Daphne and I met for our third coaching session several weeks ago. I have been in Finland since and so I am just now coming back to my notes toshare our session with you. First, here are two photos I shot off the coast of Oulu, Finland, one on my favorite places. One scene looks out towards the Gulf of Bothnia and one follows the waters of a lovely estuary winding inland from the beach. When I am in Oulu, I look out at the water shimmering in soft midnight sunlight and feel calm. I slow to restfulness and feel my mind quiet, certain that everything is okay in my world. Even today, as I look at these pictures, I feel the same quieting. In this way, as Dr. Kataria discusses in Lesson Five, the beach in Oulu has become an “anchor” for me, stimulating positive physical and emotional changes that engender feelings of peace and an awareness of the world’s interconnectedness.
For each of us there are experiences, situations, things and people that elicit strong emotional and physical reactions. Whenever we are in contact with these stimuli or even bring them to mind, we react. This can be both positive and negative. Repetition can train our bodies to produce changes based on association with certain stimuli. This is how neuorolinguistic programming works. As Dr. Kataria teaches, we can train our bodies to laugh. And we can create “anchor” movements and/or words or chants that through repeated association with laughter can become triggers for producing significant emotional and physical changes before or even without the onset of laughter. Repetition is the key.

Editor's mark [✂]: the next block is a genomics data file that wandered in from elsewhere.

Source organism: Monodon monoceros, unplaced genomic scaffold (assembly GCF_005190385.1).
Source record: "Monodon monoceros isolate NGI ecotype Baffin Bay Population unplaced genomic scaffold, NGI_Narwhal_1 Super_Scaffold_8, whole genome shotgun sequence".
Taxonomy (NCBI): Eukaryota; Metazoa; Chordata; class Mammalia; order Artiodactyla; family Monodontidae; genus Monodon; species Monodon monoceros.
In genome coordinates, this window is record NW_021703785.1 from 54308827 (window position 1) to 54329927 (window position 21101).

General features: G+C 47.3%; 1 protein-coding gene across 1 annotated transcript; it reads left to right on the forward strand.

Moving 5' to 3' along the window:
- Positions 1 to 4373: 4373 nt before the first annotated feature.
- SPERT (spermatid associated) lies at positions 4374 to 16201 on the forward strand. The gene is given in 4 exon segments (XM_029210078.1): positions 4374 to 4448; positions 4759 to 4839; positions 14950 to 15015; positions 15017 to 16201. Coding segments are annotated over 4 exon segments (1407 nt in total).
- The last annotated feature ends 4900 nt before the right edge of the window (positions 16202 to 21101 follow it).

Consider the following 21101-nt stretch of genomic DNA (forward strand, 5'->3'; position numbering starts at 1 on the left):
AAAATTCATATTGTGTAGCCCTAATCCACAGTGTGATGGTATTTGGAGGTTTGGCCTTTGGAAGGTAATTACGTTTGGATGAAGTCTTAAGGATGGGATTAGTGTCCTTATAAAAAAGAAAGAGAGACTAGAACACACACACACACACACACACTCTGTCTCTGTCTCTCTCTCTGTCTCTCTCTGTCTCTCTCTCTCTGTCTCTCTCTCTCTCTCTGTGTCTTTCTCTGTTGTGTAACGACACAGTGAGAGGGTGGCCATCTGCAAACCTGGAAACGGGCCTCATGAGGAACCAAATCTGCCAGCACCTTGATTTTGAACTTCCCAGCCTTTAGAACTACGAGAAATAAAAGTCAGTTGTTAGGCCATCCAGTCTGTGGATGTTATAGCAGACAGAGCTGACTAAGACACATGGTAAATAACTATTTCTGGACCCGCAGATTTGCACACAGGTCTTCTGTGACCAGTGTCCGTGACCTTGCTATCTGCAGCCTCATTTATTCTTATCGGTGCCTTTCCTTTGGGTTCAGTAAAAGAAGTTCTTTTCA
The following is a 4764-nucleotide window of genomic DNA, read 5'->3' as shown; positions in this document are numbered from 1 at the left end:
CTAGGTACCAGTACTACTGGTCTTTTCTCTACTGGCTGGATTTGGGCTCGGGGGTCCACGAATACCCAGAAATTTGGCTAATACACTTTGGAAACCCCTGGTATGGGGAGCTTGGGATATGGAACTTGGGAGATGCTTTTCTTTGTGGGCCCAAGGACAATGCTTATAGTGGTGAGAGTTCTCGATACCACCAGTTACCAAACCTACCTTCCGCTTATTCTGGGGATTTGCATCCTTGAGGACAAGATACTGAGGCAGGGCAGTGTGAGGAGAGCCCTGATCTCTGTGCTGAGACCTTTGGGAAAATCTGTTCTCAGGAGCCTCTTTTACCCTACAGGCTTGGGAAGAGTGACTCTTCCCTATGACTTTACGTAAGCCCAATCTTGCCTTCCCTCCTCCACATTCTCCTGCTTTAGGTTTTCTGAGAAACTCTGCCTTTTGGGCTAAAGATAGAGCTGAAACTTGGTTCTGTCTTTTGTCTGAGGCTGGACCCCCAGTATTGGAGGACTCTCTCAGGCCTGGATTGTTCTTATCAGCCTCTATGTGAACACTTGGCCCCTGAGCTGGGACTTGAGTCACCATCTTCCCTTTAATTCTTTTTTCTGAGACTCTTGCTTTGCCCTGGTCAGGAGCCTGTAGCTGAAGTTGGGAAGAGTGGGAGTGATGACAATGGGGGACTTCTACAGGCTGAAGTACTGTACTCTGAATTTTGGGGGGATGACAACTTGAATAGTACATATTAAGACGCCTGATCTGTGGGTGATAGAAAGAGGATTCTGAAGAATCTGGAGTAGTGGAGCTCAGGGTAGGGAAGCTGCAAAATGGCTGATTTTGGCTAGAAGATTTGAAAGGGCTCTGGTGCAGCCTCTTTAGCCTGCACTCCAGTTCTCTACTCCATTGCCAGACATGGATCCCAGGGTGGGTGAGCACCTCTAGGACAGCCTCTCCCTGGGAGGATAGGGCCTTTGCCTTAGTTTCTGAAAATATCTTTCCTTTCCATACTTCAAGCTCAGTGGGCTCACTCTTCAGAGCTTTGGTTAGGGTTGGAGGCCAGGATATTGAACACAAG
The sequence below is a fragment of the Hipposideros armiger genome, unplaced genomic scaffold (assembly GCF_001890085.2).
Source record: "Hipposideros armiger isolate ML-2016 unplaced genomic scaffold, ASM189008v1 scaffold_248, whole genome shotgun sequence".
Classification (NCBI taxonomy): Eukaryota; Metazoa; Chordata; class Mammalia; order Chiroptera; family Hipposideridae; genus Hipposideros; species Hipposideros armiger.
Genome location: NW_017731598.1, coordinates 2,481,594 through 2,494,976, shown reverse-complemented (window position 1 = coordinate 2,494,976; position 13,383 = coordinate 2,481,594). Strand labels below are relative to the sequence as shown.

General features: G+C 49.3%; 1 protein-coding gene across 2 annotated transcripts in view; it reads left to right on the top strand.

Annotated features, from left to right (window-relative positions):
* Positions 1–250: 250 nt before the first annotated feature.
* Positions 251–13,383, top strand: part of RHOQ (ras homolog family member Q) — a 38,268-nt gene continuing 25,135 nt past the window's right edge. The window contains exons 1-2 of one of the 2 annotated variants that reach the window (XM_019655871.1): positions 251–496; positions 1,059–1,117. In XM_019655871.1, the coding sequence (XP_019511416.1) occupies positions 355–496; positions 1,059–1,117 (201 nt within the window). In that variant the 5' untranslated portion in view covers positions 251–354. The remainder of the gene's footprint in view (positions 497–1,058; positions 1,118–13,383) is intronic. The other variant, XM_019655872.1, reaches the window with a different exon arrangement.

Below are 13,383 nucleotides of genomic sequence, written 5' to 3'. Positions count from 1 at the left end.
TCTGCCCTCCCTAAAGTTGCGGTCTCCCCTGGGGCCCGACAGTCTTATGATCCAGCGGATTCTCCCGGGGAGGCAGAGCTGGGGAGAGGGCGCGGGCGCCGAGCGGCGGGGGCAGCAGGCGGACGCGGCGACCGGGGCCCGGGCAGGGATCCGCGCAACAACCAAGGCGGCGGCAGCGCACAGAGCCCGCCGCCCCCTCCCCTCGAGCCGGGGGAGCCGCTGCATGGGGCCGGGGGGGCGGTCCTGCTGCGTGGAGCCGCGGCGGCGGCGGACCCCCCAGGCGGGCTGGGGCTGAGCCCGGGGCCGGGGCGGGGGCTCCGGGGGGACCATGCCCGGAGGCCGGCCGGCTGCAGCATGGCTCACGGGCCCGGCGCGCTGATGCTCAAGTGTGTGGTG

As we discussed the “anchors” we have created in our lives, the ones we would like to reinforce and the ones we would wish to neutralize, Daphneand I agreed that we associate Laughter Yoga’s “very good, very good, yay” with an innocence and sweetness that makes it an inviting, potential anchor for evoking laughter’s positive changes. Daphne uses it just this way already, whispering it to herself as she moves through her day. I want to give it a try.
I asked Daphne if she has been laughing in the shower. Daphne spoke about her resistance to feeling like she is “faking it” or “pretending to be happy”. It is important that Daphne stay true to herself after years of pretending to be who she thought others wanted her to be. Anything “fake” feels like betrayal. We talked about honoring that concern and treating it respectfully. Daphne’s sense of personal integrity needs to be supported if Laughter Yoga is to be helpful. Towards that end, I felt that it was important to reflect, once again, upon how Laughter Yoga is about choosing to laugh from our bodies to enhance health, balance and calm. We also talked about how language plays a significant role in how we define our experiences. We explored ways for Daphne to shift her thinking, and the words she uses, away from notions of “fakeness” to thinking about Laughter Yoga as “intentional”. Regardless of what is happening around us or to us, choosing to laugh can be a loving and respectful way to empower and nurture ourselves back to wholeness.
Evoking beautiful imagery, Daphne described one way she centers herself and finds emotional and physical relief. She imagines a grounding cord shooting down her body and rooting deep into the earth, becoming thick as her hips. Through this cord she draws down whatever needs to be released. Her crown chakra opens, welcoming golden light into the cleared spaces created by her release. Lovely.
Our shared Laughter Yoga exercises included no money, milkshake and European greeting. We strained, twisted and laughed through “need to pee” laughter and argued with and forgave each other in gibberish. We reached wide with our favorite, one meter laughter. Daphne’s laugh would have me liking her even if I knew nothing else about her. It feels like an invitation and really is contagious.
We talked more about trying to shift our focus from negative anchors to more positive ones. We decided to think about this during our weeks apart. We ended with a brief standing meditation to help integrate the work we did together.
*not her real name